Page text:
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The Difference Between Toroids and Toroidal Power Transformers

Regardless of the shape, a transformer accomplishes one main task: transferring power between two separate parts of an electrical circuit. Transformers create isolation while carrying varying voltage and currents. A transformer is an integral part of most electronic systems.


Toroids are used throughout a wide spectrum of different industries, they are used in electronic circuits to help power devices, especially important in the medical field.

A power transformer is slightly different than a transformer, and they are ideally used when a high-efficiency power transfer is an absolute requirement. Devices can either operate continuously or non-continuously at full capacity, depending on the demands. Power transformers, like all transformers, have a foundation in the principles of electromagnetic induction. Two magnetically coupled coils form the base for primary and secondary toroidal core windings.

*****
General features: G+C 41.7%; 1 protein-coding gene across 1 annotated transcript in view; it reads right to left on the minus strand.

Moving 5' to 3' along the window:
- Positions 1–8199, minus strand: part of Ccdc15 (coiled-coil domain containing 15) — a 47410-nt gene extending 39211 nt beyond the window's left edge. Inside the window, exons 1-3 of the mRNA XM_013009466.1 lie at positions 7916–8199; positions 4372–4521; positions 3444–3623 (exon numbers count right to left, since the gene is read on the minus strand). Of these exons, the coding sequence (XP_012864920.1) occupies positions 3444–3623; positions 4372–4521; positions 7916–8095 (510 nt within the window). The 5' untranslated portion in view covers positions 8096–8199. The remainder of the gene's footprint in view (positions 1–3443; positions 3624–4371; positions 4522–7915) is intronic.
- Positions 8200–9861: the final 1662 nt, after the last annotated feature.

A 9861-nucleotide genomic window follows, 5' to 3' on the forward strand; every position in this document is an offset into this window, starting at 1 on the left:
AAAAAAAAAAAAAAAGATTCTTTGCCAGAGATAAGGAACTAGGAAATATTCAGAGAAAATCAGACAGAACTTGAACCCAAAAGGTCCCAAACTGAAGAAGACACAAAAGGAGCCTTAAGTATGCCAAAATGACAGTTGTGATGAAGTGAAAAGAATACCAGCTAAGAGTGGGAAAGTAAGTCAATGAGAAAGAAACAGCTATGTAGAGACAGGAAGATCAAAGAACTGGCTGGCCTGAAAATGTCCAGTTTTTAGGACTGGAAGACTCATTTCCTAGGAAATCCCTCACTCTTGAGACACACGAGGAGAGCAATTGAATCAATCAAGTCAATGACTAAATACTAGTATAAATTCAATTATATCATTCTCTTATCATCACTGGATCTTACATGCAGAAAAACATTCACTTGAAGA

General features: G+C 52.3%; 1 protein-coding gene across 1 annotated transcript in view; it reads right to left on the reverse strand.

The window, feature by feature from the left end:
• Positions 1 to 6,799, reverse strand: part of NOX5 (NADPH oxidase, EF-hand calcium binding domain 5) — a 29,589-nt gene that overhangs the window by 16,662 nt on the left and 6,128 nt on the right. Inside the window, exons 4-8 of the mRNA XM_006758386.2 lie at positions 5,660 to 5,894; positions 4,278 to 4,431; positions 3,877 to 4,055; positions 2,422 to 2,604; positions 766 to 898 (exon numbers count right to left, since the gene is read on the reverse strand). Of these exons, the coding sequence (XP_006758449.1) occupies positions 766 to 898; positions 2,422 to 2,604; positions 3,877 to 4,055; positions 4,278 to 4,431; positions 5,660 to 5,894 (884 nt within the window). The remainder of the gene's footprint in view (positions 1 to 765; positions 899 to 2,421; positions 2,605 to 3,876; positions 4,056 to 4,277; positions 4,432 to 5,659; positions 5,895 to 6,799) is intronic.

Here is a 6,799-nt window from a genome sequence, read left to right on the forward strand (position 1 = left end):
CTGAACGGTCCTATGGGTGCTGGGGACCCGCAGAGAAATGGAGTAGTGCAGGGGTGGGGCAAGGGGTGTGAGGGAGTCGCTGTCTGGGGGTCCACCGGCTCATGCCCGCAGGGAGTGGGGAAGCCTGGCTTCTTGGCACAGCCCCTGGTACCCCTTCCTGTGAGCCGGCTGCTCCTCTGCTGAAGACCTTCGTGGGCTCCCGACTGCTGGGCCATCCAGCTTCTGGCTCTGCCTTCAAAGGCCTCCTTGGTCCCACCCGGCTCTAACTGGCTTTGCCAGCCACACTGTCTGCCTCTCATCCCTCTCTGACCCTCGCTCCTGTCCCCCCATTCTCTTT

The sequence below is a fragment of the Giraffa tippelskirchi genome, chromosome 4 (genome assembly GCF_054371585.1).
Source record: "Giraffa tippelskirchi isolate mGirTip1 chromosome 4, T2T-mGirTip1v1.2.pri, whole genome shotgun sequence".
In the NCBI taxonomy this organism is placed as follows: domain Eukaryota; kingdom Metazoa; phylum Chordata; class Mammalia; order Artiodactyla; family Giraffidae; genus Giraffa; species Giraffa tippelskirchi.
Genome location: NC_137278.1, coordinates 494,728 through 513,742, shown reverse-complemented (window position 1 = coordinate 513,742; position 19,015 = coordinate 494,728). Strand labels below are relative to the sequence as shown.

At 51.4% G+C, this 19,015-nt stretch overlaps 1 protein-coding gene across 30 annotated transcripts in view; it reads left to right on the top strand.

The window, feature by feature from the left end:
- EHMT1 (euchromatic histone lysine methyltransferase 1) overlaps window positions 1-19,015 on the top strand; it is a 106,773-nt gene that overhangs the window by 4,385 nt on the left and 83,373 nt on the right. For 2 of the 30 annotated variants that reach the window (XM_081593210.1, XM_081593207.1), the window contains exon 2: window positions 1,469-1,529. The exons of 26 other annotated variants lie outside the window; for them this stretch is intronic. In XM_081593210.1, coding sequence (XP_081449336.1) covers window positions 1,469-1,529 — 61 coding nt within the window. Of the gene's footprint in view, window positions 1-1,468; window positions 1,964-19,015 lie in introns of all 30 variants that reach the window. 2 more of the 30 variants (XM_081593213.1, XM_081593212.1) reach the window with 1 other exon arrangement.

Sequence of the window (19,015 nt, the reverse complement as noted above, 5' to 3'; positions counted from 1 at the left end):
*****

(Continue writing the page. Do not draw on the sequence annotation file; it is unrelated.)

A toroidal power transformer is a highly specialized power transformer with primary and secondary coils wound around a doughnut-shaped core. As currents flow through the primary wire, electromagnetic forces are induced. Power is then transferred to the secondary coil. Toroidal power transformers have a unique shape when compared to other similarly powered transformers. Because of the shape of a toroid, they require shorter coils. Shorter coils allow for resistive losses as well as winding losses. A power transformer improves the overall efficiency of electronic devices.

Other benefits of a Toroidal Power Transformer include:

  • When compared to other power transformers, toroids can translate to lower temperatures
  • 100% of a toroidal core is used and wound upon
  • These devices have a high resistance to external magnetic fields
  • The construction of a toroid does not allow for outwardly radiated stray fields

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